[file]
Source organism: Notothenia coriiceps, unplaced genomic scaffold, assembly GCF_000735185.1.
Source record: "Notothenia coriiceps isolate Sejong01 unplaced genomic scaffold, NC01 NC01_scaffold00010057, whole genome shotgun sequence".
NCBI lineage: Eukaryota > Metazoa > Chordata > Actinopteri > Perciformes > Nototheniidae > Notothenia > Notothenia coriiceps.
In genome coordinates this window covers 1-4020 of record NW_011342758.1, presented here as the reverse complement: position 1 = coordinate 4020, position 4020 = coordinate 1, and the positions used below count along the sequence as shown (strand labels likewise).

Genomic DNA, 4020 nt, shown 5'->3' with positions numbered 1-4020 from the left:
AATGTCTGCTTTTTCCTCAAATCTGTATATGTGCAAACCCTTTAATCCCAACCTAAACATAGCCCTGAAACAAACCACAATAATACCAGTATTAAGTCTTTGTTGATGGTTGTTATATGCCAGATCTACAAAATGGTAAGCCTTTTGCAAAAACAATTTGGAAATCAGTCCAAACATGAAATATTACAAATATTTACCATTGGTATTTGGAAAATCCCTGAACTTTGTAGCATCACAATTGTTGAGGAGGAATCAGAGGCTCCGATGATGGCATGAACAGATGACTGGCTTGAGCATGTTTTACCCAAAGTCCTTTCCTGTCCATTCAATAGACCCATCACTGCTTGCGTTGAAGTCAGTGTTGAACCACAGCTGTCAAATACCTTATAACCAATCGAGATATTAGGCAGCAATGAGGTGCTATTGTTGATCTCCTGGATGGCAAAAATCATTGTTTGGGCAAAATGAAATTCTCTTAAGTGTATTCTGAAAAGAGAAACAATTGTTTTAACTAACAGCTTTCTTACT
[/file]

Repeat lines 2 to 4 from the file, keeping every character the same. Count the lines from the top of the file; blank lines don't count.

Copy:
Source record: "Notothenia coriiceps isolate Sejong01 unplaced genomic scaffold, NC01 NC01_scaffold00010057, whole genome shotgun sequence".
NCBI lineage: Eukaryota > Metazoa > Chordata > Actinopteri > Perciformes > Nototheniidae > Notothenia > Notothenia coriiceps.
In genome coordinates this window covers 1-4020 of record NW_011342758.1, presented here as the reverse complement: position 1 = coordinate 4020, position 4020 = coordinate 1, and the positions used below count along the sequence as shown (strand labels likewise).